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Arrabal’s choreography is sharply edged and sensual, and the music is scorching hot. (Cylla von Tiedemann)
Arrabal’s choreography is sharply edged and sensual, and the music is scorching hot. (Cylla von Tiedemann)

dance Review

Arrabal: Saved by the tango Add to ...

  • Title Arrabal
  • Directed by Sergio Trujillo
  • Company Mirvish Productions
  • Venue Panasonic Theatre
  • City Toronto

There’s mostly good news about the dance theatre show Arrabal having its world premiere at the Panasonic Theatre. The choreography is sharply edged and sensual, and the music is scorching hot. Think decadent tango.

On the down side, the book is weak. Very little happens in terms of plot. But in the final analysis, it’s less important than the impression left by the look of this show, from the towering projections to the sexy costumes adorning the company from Argentina.

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The story goes like this: The virginal heroine Arrabal (Micaela Spina) is being raised by her grandmother (Marianella). Her father Rodolfo (Julio Zurita) is one of the desaparecidos, a dissident who was arrested by the ruling military junta and made to disappear when Arrabal was an infant.

El Duende (Mario Rizzo) is the trickster who magically orchestrates Arrabal’s meeting with her father’s friend El Puma (Carlos Rivarola). This is where tango comes in. Puma and his wife, Berta (Veronica Alvarenga), run a dilapidated milonga, or tango bar, where her father once worked, and which is the set for the show. (Some audiences members get to sit at tables on the stage.)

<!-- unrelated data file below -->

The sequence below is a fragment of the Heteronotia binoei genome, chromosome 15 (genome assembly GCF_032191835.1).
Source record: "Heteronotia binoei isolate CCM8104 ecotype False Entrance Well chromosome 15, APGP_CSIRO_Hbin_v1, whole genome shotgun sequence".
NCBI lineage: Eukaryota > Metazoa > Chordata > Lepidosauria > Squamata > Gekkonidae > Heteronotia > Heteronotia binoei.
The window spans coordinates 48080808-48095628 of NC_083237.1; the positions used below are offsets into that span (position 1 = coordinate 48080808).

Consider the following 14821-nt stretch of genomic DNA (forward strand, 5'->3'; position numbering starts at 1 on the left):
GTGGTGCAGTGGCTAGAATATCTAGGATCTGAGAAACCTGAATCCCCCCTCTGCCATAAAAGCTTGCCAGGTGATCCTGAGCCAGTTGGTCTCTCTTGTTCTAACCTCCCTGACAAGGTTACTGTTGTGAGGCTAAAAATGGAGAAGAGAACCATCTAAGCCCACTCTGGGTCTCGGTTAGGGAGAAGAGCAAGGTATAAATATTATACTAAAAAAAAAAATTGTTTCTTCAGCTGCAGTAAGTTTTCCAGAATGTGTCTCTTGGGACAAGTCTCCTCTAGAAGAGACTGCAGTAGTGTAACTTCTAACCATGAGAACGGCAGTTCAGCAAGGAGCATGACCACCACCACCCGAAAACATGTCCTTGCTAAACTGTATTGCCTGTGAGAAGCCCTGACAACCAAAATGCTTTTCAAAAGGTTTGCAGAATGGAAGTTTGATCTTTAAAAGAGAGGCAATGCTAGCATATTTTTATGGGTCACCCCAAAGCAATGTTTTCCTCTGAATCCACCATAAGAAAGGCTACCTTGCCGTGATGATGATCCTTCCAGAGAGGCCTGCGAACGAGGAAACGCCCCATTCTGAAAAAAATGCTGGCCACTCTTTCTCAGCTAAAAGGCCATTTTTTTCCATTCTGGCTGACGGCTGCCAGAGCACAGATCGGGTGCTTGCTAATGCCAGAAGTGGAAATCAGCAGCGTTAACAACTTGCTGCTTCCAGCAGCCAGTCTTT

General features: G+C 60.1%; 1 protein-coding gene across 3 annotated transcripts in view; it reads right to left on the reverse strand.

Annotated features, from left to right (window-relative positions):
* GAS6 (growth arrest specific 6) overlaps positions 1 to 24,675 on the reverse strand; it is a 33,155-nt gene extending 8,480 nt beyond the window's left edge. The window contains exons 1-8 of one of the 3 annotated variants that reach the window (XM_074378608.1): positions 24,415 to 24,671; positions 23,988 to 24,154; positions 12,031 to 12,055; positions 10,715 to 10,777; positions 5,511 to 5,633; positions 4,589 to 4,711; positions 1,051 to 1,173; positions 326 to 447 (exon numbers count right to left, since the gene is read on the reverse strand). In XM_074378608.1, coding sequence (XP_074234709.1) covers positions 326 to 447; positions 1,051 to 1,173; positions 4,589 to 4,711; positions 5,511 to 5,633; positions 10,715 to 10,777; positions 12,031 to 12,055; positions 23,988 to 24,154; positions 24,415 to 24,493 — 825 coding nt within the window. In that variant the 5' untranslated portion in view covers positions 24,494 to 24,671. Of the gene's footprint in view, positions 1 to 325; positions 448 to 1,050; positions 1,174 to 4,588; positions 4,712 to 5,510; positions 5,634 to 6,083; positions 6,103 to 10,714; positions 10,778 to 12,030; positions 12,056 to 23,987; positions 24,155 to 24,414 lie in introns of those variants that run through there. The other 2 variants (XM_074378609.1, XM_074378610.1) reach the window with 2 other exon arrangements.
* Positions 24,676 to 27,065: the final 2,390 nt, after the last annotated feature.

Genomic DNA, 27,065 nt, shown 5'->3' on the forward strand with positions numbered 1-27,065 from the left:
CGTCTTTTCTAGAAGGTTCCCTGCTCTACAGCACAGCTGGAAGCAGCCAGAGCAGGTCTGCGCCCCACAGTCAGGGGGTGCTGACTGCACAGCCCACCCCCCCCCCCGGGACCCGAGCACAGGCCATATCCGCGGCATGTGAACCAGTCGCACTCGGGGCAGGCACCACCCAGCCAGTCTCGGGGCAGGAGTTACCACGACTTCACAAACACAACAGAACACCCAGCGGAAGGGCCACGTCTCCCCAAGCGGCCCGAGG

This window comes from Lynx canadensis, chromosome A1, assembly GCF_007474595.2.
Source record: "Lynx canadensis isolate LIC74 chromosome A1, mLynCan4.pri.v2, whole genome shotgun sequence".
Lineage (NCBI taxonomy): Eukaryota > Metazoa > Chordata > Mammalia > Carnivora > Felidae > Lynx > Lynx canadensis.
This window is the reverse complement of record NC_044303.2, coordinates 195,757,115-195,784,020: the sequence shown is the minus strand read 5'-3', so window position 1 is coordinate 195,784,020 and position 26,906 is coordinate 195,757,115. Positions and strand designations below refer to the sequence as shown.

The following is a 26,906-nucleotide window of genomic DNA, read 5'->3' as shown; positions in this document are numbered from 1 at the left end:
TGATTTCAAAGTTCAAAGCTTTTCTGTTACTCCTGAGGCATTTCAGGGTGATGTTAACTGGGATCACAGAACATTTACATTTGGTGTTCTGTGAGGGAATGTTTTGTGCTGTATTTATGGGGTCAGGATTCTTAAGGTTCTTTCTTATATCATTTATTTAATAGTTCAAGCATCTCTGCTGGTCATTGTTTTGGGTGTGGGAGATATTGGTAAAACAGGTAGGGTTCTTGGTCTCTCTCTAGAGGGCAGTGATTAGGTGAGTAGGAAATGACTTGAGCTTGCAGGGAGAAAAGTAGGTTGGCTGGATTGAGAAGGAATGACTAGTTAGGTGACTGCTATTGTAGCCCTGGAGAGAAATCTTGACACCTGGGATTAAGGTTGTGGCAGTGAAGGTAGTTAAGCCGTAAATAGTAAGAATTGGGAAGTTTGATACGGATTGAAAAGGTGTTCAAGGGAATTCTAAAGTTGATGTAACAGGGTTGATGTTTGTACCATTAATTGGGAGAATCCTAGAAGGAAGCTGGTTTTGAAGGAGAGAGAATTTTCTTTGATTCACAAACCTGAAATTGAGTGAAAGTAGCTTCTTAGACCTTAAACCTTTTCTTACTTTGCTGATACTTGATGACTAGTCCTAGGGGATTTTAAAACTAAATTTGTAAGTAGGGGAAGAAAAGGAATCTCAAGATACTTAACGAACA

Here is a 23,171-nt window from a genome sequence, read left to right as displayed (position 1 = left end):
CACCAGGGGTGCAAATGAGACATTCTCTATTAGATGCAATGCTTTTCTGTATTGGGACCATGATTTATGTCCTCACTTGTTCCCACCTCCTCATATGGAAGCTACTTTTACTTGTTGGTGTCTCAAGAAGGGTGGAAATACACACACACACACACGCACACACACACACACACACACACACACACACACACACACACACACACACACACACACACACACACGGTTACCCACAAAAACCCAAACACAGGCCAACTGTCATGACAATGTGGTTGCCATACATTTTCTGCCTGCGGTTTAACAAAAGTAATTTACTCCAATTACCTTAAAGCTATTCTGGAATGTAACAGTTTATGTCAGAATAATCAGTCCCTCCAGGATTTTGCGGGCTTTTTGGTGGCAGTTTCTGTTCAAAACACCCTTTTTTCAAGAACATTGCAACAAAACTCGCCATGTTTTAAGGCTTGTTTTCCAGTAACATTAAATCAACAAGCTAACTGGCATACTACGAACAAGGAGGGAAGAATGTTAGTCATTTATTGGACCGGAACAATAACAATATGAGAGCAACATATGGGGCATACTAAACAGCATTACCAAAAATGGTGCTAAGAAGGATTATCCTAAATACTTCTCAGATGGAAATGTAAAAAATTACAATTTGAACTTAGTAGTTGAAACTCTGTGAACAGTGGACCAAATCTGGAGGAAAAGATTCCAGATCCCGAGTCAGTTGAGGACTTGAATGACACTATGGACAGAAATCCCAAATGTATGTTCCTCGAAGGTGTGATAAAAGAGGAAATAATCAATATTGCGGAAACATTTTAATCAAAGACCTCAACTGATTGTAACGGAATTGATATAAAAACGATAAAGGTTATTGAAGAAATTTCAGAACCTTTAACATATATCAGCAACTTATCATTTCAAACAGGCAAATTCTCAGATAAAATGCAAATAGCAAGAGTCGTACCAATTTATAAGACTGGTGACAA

For almost the entire show, Puma can’t get up the courage to tell Arrabal what actually happened to her father. This hesitation does get irritating over time. On the other hand, it allows Arrabal to have adventures – good ones like meeting the handsome Juan (Juan Cupini), and bad ones, like being seduced by Juan’s ex-girlfriend Nicole (Soledad Buss).

Book writer John Weidman has also included scenes that are subplots to Arrabal’s direct storyline. Some are harrowing, like Rodolfo’s arrest and torture, and some poignant, like his mother joining other women of lost children to parade around the Plaza de Mayo wearing pictures of the desaparecidos.

In each case the choreography by director Sergio Trujillo and Zurita is imaginative and eye-catching. Rodolfo’s arrest is terrifying in its realism, while the dream dance with the mothers and their ghostly sons is beautiful and touching.

In other words, despite the weakness and inconsistencies of the scenario, the choreography never disappoints. While there are actual tango numbers that take place in the milonga, many of the dances retain hints of tango, powerfully fused with ballet and contemporary dance. The strict tango vocabulary has been opened up to become a storytelling tool.

The driving, passionate music is taken from the songbook of award-winning composer Gustavo Santaolalla, originally written for his famous musical ensemble Bajofondo. The latter is known around the world for its pioneering nuevo tango sound that incorporates rock, jazz, classical and all sorts of musical genres. The band for Arrabal, called Orquesta Bajofonderos, is made up of five hand-picked musicians who can replicate the sound of Bajofondo, and these guys are sensational.

The cast is very well-chosen. Spina’s waif-like, gamin Arrabal is a delicate flower who looks completely out of place in the milonga. She is a lovely ballerina, but can pull off a tango when she has to. In contrast, Buss’s Nicole has the icy hardness of a knife. She’s dangerous and she knows it.

Zurita is clearly a polymath who can choreograph, dance and act. His Rodolfo is absolutely charismatic. Rizzo’s Duende moves like a contortionist. It’s as if his body has no bones, which is perfect for a man of magic. Cupini’s Juan is handsome and graceful, but his character is the most underdeveloped. It’s hard to play nice.

Toronto-raised Trujillo has certainly come back home in style. He has turned out to be an extremely talented director/choreographer, and Arrabal is definitely a jewel in his crown.

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